I think that you can learn best from an example, so I give you some animation code that should work 100% (I tested it before posting).
                        //contents of JavaDraw.java:
                        package javadraw;
                        import java.awt.Color;
                        import java.awt.Dimension;
                        import java.awt.Graphics;
                        import java.awt.Toolkit;
                        import javax.swing.JWindow;
                        public class AnimationWindow extends JWindow{
                            // this variable is used for strict switching between the threads
                            public static boolean computing = false;
                            // this is how fast the animation will be (one change every 10 ms)
                            public static int delay = 10;
                            // gray is iterated every computation cycle
                            static int gray = 0;
                            public static void main(String[] args) {
                                //some initialization stuff
                                AnimationWindow w = new AnimationWindow();
                                // the threads switch strictly - first the ComputeThread, then AnimationWindow
                                // and again the ComputeThread ...
                                new ComputeThread(w);
                            // just to have the animation in the center of the screen;
                            // this method is not necessary for the correct functionality of the animation
                            private static void centerOnScreen(JWindow w) {
                                Dimension screenSize = Toolkit.getDefaultToolkit().getScreenSize();
                            // This method belongs to the AnimationWindow object.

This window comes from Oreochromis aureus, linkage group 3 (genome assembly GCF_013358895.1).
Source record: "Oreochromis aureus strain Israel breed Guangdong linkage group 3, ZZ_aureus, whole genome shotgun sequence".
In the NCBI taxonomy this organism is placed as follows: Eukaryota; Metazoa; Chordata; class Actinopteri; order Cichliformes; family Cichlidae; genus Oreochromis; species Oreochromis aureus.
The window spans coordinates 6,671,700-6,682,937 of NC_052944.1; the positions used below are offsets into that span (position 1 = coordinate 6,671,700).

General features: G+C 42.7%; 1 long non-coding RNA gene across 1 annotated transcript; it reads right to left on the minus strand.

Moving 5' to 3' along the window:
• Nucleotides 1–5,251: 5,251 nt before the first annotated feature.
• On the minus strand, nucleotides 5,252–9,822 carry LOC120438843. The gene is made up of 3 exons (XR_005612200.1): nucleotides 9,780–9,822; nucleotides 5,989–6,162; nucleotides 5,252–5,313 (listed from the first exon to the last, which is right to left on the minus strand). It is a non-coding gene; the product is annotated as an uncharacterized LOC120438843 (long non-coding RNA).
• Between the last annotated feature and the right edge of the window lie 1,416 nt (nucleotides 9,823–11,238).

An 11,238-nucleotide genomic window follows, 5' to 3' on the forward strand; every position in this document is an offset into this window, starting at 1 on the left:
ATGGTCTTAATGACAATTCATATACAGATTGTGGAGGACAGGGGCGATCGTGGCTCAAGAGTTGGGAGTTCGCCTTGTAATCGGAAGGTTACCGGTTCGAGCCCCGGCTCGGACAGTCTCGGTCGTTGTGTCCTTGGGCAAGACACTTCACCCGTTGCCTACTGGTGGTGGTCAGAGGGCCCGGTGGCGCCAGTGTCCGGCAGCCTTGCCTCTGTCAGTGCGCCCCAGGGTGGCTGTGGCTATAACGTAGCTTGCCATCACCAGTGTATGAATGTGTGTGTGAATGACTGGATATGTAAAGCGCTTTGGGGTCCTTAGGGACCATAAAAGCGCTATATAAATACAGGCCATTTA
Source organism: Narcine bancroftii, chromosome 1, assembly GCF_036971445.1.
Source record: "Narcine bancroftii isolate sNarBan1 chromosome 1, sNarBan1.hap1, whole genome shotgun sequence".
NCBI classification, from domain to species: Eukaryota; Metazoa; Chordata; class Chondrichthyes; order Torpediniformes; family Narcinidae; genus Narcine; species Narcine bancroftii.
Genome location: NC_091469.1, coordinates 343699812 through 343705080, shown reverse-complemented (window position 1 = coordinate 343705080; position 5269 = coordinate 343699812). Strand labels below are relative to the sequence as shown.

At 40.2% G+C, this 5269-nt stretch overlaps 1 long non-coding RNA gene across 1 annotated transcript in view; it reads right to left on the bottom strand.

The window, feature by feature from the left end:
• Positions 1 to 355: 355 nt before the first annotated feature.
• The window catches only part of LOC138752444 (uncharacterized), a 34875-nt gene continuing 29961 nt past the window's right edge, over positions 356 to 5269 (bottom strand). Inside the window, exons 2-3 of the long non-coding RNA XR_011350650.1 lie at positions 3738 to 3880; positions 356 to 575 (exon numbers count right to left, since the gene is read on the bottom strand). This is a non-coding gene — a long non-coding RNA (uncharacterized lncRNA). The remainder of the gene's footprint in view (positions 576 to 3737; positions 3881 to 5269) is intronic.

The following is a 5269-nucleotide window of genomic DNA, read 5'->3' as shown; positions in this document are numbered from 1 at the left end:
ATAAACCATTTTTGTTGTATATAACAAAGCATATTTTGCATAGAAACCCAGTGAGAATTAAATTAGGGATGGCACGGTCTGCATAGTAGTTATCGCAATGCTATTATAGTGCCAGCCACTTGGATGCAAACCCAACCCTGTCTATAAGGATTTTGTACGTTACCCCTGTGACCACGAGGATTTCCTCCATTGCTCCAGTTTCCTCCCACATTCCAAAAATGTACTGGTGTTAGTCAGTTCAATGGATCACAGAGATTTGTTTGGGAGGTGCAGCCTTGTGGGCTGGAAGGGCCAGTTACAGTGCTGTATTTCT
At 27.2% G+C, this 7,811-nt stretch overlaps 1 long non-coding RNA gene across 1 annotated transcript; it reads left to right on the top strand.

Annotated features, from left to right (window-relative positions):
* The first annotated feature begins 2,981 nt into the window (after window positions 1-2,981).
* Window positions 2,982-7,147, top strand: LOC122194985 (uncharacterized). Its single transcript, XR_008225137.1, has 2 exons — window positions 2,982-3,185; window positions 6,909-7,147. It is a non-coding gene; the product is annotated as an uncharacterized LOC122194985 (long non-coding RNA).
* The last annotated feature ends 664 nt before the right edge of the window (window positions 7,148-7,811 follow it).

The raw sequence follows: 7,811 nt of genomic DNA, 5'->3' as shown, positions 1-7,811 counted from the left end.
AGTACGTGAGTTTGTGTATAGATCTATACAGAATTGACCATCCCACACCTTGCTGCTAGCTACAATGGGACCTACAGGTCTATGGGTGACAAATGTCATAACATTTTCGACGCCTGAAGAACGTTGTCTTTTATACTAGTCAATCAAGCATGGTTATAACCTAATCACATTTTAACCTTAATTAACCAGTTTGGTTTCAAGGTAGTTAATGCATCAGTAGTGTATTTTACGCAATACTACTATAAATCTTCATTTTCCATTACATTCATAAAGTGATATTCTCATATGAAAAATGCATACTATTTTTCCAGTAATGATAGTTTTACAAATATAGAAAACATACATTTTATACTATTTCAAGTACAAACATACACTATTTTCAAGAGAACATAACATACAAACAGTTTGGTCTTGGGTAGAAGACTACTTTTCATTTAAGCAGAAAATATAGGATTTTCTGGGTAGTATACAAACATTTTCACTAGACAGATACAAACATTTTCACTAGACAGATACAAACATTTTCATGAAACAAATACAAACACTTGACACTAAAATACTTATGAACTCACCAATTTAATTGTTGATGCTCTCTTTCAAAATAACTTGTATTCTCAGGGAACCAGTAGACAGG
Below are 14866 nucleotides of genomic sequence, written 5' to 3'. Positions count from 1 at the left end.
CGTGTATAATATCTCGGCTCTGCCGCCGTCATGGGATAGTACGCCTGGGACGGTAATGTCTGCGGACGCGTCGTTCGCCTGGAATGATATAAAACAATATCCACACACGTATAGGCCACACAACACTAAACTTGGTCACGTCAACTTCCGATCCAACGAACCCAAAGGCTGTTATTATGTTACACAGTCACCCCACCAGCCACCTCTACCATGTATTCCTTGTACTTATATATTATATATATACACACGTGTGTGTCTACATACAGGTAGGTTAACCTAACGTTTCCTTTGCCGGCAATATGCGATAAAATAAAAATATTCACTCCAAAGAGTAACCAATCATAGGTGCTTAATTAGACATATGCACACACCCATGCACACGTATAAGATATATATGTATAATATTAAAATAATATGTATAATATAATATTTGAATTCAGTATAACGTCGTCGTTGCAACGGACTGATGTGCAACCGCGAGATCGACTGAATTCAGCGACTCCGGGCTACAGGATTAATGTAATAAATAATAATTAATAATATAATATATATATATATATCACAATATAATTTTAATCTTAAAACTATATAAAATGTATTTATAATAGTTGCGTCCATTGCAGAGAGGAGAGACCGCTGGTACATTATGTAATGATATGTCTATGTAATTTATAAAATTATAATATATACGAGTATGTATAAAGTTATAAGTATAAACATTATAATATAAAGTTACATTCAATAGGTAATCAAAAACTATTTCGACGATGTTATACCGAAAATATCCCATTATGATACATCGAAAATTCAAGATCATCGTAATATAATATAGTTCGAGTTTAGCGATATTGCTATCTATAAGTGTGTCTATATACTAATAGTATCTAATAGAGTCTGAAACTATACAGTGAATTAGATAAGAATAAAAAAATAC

// It is synchronized - i.e. no other user thread can call a method on the same 
                            // object while this method is being executed.
                            // It must be synchronized in order for the Thread switching to work correctly.
                            synchronized public void compute(){
                                            try {
                                            } catch (InterruptedException ex) {
                                try {
                                    // HERE you set the first thread to sleep, while the other one can draw freely.
                                    // Note that if you set the delay to something close to (or) zero, the animation
                                    // won't be smooth anymore, because JVM won't have enough time for a redraw.
                                    } catch (InterruptedException ex) {
                                //compute something... (this part is, of course, not necessary)
                                for(int i = 0; i<10000;i++){
                                    for(int j = 0;j<10000;j++) ; //some CPU-intensive computation
                                //set the next color to draw
                                if(gray+1 >= 256) System.exit(0);
                                AnimationWindow.computing = false;
                            // method whose only purpose is to call repaint() every time new data is computed
                            synchronized public void draw(){
                                           try {